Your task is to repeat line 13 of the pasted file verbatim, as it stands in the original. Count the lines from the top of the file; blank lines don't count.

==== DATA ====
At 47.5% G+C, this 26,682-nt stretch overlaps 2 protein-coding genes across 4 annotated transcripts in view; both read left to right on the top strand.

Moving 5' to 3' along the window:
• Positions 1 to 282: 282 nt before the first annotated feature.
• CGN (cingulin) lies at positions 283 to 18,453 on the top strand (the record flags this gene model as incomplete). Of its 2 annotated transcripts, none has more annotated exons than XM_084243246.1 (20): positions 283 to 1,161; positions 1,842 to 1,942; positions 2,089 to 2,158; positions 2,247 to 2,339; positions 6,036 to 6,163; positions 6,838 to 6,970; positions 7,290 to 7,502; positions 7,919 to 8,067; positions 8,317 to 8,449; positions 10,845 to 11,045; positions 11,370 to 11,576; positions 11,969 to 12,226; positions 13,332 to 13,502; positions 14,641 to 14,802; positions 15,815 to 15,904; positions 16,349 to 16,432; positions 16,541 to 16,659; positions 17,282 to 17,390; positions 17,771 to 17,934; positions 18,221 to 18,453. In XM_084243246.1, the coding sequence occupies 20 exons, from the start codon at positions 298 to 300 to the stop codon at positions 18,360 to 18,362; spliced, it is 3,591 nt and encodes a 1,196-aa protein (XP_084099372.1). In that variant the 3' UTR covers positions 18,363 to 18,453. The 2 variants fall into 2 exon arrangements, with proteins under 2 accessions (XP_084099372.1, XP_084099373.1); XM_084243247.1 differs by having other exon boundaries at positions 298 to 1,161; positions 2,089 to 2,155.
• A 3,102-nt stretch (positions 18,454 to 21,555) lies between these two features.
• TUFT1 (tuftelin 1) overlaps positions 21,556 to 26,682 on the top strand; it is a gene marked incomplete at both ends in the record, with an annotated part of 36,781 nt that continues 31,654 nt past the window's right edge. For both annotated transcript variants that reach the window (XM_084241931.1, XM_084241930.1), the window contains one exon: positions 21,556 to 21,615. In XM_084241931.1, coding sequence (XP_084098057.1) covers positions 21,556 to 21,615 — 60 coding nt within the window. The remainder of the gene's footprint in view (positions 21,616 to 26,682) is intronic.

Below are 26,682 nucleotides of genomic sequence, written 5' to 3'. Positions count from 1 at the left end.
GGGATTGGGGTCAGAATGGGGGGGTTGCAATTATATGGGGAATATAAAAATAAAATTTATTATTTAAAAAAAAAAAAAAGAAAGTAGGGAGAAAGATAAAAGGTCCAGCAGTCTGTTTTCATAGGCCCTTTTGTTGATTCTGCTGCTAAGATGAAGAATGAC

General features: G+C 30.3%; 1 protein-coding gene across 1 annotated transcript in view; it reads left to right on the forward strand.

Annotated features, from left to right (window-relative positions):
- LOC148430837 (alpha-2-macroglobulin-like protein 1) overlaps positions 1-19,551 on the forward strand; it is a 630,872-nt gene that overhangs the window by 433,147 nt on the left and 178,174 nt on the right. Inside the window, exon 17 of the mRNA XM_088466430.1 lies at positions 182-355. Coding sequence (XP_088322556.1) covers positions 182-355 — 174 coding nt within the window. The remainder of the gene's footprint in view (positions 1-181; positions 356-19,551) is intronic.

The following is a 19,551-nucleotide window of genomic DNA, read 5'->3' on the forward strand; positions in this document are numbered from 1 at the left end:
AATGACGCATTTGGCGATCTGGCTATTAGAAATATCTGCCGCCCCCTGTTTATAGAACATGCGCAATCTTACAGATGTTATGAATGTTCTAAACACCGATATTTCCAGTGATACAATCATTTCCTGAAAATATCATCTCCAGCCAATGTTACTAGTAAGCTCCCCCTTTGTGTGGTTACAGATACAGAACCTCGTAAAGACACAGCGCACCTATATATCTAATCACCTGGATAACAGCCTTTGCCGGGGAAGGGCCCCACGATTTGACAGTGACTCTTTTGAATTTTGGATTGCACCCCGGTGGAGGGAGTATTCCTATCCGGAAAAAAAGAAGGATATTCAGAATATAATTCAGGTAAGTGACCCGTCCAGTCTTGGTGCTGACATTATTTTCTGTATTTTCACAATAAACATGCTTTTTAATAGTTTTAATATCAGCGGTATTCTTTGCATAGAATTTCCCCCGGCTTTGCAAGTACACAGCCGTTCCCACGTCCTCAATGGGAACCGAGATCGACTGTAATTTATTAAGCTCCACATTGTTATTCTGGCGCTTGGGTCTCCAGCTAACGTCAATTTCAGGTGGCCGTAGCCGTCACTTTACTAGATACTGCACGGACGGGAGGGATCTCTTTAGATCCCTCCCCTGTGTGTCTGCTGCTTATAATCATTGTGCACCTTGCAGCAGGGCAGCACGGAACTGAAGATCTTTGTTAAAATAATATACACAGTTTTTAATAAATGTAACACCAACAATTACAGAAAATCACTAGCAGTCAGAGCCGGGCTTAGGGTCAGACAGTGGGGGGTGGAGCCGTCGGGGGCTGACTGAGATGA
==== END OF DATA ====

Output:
AATGACGCATTTGGCGATCTGGCTATTAGAAATATCTGCCGCCCCCTGTTTATAGAACATGCGCAATCTTACAGATGTTATGAATGTTCTAAACACCGATATTTCCAGTGATACAATCATTTCCTGAAAATATCATCTCCAGCCAATGTTACTAGTAAGCTCCCCCTTTGTGTGGTTACAGATACAGAACCTCGTAAAGACACAGCGCACCTATATATCTAATCACCTGGATAACAGCCTTTGCCGGGGAAGGGCCCCACGATTTGACAGTGACTCTTTTGAATTTTGGATTGCACCCCGGTGGAGGGAGTATTCCTATCCGGAAAAAAAGAAGGATATTCAGAATATAATTCAGGTAAGTGACCCGTCCAGTCTTGGTGCTGACATTATTTTCTGTATTTTCACAATAAACATGCTTTTTAATAGTTTTAATATCAGCGGTATTCTTTGCATAGAATTTCCCCCGGCTTTGCAAGTACACAGCCGTTCCCACGTCCTCAATGGGAACCGAGATCGACTGTAATTTATTAAGCTCCACATTGTTATTCTGGCGCTTGGGTCTCCAGCTAACGTCAATTTCAGGTGGCCGTAGCCGTCACTTTACTAGATACTGCACGGACGGGAGGGATCTCTTTAGATCCCTCCCCTGTGTGTCTGCTGCTTATAATCATTGTGCACCTTGCAGCAGGGCAGCACGGAACTGAAGATCTTTGTTAAAATAATATACACAGTTTTTAATAAATGTAACACCAACAATTACAGAAAATCACTAGCAGTCAGAGCCGGGCTTAGGGTCAGACAGTGGGGGGTGGAGCCGTCGGGGGCTGACTGAGATGA